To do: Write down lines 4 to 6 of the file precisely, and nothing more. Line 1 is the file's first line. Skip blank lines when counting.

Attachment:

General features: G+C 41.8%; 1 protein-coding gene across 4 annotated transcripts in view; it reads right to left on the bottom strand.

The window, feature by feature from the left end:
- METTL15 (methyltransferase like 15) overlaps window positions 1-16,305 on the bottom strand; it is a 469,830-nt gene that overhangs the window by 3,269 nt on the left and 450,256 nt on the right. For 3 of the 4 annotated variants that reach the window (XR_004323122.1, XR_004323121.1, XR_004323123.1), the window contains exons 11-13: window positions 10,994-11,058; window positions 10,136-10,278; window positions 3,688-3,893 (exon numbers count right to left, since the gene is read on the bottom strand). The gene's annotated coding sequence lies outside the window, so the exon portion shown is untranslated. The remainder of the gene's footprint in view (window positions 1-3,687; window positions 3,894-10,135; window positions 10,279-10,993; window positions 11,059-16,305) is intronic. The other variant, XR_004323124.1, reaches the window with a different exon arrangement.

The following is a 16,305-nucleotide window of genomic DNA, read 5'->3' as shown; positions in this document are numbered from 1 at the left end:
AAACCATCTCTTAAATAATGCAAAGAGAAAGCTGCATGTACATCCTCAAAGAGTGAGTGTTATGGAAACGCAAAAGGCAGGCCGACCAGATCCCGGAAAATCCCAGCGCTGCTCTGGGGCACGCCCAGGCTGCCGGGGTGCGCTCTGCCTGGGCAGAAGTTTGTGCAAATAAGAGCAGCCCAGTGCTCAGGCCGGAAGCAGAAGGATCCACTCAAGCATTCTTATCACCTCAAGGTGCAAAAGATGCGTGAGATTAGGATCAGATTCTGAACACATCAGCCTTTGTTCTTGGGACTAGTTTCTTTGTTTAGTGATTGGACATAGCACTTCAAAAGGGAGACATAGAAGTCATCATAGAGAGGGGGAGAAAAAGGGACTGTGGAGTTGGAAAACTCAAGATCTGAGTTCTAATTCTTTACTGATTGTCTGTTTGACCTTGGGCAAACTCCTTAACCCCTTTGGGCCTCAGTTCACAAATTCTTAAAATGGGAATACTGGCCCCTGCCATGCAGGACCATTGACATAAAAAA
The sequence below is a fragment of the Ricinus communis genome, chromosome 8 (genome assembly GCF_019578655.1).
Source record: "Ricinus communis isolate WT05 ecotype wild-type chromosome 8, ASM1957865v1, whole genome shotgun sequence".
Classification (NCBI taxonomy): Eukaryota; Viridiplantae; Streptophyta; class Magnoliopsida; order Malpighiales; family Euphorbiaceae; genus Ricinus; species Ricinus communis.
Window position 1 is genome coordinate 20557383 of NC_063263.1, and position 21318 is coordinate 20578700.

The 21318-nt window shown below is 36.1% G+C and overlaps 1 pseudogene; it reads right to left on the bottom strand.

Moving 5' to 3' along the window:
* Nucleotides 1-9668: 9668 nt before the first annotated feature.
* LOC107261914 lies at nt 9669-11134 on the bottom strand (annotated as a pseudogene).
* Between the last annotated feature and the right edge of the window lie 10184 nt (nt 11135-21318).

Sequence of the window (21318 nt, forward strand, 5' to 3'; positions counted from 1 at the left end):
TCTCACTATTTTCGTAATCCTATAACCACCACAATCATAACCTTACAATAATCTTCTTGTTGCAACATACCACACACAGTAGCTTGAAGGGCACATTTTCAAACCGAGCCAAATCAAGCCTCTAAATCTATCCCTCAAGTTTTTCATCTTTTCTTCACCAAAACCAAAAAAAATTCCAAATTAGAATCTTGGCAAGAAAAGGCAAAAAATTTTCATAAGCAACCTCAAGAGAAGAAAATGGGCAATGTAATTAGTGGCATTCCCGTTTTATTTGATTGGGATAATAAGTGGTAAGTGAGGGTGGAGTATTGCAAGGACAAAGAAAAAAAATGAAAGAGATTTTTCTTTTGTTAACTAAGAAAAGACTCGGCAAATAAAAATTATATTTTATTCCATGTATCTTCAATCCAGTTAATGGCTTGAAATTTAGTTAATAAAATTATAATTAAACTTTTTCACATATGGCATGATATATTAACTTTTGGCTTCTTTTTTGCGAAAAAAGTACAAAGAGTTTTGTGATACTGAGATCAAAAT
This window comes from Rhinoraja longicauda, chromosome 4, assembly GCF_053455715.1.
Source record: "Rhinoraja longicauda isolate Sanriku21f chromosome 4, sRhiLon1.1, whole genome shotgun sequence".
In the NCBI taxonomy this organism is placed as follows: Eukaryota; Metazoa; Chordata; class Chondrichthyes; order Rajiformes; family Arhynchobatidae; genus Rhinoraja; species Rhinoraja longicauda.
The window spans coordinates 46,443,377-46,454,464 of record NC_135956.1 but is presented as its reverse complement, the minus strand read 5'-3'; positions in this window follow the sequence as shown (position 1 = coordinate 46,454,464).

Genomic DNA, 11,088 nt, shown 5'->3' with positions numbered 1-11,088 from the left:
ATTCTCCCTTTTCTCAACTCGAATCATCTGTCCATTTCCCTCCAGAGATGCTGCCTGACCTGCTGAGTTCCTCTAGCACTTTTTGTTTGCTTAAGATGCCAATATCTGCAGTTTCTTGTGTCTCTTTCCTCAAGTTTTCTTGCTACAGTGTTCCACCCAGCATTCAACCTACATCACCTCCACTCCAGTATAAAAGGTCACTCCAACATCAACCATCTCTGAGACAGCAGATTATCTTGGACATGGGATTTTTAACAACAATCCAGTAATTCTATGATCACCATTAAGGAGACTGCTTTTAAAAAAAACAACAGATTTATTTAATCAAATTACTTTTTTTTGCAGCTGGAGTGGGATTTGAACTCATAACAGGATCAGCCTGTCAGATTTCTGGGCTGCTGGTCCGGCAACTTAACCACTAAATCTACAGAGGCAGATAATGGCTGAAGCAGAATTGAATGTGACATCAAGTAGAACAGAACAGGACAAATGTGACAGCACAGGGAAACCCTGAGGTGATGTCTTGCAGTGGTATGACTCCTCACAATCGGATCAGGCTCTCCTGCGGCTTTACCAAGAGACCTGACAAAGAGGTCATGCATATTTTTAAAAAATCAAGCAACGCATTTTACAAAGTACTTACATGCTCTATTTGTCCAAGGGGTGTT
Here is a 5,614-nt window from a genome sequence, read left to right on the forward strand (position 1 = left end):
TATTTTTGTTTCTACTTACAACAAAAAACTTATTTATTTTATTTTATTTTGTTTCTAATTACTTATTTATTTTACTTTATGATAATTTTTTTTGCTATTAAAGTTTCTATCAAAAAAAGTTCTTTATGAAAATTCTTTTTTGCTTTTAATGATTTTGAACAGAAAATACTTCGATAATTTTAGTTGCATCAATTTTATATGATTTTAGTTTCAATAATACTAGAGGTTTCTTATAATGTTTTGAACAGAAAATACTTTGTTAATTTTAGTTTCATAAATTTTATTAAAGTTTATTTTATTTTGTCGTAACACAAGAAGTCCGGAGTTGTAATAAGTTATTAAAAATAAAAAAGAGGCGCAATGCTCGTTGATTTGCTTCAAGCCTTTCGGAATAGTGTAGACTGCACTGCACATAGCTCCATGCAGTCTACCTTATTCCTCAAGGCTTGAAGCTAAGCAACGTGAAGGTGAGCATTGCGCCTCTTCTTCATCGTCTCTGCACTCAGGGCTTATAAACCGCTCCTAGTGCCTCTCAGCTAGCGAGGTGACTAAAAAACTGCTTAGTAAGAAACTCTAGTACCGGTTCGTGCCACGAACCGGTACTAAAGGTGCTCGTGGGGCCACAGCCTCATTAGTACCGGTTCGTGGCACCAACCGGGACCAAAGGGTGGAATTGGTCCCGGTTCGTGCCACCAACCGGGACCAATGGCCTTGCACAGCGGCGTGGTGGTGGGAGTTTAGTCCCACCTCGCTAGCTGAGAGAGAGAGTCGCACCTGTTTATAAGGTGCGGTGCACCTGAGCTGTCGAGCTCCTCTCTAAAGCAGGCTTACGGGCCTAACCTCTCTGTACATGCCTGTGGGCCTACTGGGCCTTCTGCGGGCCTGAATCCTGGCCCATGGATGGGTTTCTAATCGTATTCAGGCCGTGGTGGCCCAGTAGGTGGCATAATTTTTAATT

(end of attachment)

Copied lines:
The following is a 16,305-nucleotide window of genomic DNA, read 5'->3' as shown; positions in this document are numbered from 1 at the left end:
AAACCATCTCTTAAATAATGCAAAGAGAAAGCTGCATGTACATCCTCAAAGAGTGAGTGTTATGGAAACGCAAAAGGCAGGCCGACCAGATCCCGGAAAATCCCAGCGCTGCTCTGGGGCACGCCCAGGCTGCCGGGGTGCGCTCTGCCTGGGCAGAAGTTTGTGCAAATAAGAGCAGCCCAGTGCTCAGGCCGGAAGCAGAAGGATCCACTCAAGCATTCTTATCACCTCAAGGTGCAAAAGATGCGTGAGATTAGGATCAGATTCTGAACACATCAGCCTTTGTTCTTGGGACTAGTTTCTTTGTTTAGTGATTGGACATAGCACTTCAAAAGGGAGACATAGAAGTCATCATAGAGAGGGGGAGAAAAAGGGACTGTGGAGTTGGAAAACTCAAGATCTGAGTTCTAATTCTTTACTGATTGTCTGTTTGACCTTGGGCAAACTCCTTAACCCCTTTGGGCCTCAGTTCACAAATTCTTAAAATGGGAATACTGGCCCCTGCCATGCAGGACCATTGACATAAAAAA
The sequence below is a fragment of the Ricinus communis genome, chromosome 8 (genome assembly GCF_019578655.1).